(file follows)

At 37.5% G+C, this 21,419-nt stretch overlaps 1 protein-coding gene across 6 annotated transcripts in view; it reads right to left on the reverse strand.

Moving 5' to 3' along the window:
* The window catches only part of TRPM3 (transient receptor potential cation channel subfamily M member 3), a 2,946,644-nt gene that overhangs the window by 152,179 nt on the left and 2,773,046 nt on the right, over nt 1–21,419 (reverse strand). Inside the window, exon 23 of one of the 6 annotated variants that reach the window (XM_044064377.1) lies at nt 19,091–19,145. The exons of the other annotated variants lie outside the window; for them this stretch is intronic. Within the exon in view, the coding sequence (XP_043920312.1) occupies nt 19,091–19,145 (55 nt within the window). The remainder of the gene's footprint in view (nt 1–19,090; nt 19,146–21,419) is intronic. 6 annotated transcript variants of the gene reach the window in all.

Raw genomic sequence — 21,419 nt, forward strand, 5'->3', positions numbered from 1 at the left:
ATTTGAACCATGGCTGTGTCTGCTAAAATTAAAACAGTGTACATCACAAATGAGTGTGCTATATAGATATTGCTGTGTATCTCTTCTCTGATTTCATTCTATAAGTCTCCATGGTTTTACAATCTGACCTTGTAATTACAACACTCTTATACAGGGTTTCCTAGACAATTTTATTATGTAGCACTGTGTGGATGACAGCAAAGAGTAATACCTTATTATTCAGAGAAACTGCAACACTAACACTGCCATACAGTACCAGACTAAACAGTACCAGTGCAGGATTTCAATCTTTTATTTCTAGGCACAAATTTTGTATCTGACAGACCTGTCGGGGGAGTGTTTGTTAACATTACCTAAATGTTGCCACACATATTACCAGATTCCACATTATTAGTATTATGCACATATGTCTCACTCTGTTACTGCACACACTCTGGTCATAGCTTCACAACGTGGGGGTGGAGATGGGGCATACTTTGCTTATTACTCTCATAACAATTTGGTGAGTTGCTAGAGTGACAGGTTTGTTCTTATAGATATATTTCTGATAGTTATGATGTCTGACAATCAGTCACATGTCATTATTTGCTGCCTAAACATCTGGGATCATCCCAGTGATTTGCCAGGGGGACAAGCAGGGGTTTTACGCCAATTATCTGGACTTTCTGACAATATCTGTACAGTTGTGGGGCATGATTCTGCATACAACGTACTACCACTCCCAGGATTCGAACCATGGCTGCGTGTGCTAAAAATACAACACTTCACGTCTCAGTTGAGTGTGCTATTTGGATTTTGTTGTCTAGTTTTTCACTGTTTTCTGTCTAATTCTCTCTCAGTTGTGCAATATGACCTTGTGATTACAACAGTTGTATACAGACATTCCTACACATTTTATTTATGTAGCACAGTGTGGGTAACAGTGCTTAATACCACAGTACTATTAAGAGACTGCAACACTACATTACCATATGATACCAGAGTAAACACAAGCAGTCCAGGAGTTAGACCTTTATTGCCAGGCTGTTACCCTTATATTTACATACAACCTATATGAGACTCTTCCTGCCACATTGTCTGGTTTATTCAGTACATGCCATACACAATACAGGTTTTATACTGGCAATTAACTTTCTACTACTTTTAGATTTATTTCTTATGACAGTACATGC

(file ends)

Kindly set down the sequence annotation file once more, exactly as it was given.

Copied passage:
At 37.5% G+C, this 21,419-nt stretch overlaps 1 protein-coding gene across 6 annotated transcripts in view; it reads right to left on the reverse strand.

Moving 5' to 3' along the window:
* The window catches only part of TRPM3 (transient receptor potential cation channel subfamily M member 3), a 2,946,644-nt gene that overhangs the window by 152,179 nt on the left and 2,773,046 nt on the right, over nt 1–21,419 (reverse strand). Inside the window, exon 23 of one of the 6 annotated variants that reach the window (XM_044064377.1) lies at nt 19,091–19,145. The exons of the other annotated variants lie outside the window; for them this stretch is intronic. Within the exon in view, the coding sequence (XP_043920312.1) occupies nt 19,091–19,145 (55 nt within the window). The remainder of the gene's footprint in view (nt 1–19,090; nt 19,146–21,419) is intronic. 6 annotated transcript variants of the gene reach the window in all.

Raw genomic sequence — 21,419 nt, forward strand, 5'->3', positions numbered from 1 at the left:
ATTTGAACCATGGCTGTGTCTGCTAAAATTAAAACAGTGTACATCACAAATGAGTGTGCTATATAGATATTGCTGTGTATCTCTTCTCTGATTTCATTCTATAAGTCTCCATGGTTTTACAATCTGACCTTGTAATTACAACACTCTTATACAGGGTTTCCTAGACAATTTTATTATGTAGCACTGTGTGGATGACAGCAAAGAGTAATACCTTATTATTCAGAGAAACTGCAACACTAACACTGCCATACAGTACCAGACTAAACAGTACCAGTGCAGGATTTCAATCTTTTATTTCTAGGCACAAATTTTGTATCTGACAGACCTGTCGGGGGAGTGTTTGTTAACATTACCTAAATGTTGCCACACATATTACCAGATTCCACATTATTAGTATTATGCACATATGTCTCACTCTGTTACTGCACACACTCTGGTCATAGCTTCACAACGTGGGGGTGGAGATGGGGCATACTTTGCTTATTACTCTCATAACAATTTGGTGAGTTGCTAGAGTGACAGGTTTGTTCTTATAGATATATTTCTGATAGTTATGATGTCTGACAATCAGTCACATGTCATTATTTGCTGCCTAAACATCTGGGATCATCCCAGTGATTTGCCAGGGGGACAAGCAGGGGTTTTACGCCAATTATCTGGACTTTCTGACAATATCTGTACAGTTGTGGGGCATGATTCTGCATACAACGTACTACCACTCCCAGGATTCGAACCATGGCTGCGTGTGCTAAAAATACAACACTTCACGTCTCAGTTGAGTGTGCTATTTGGATTTTGTTGTCTAGTTTTTCACTGTTTTCTGTCTAATTCTCTCTCAGTTGTGCAATATGACCTTGTGATTACAACAGTTGTATACAGACATTCCTACACATTTTATTTATGTAGCACAGTGTGGGTAACAGTGCTTAATACCACAGTACTATTAAGAGACTGCAACACTACATTACCATATGATACCAGAGTAAACACAAGCAGTCCAGGAGTTAGACCTTTATTGCCAGGCTGTTACCCTTATATTTACATACAACCTATATGAGACTCTTCCTGCCACATTGTCTGGTTTATTCAGTACATGCCATACACAATACAGGTTTTATACTGGCAATTAACTTTCTACTACTTTTAGATTTATTTCTTATGACAGTACATGC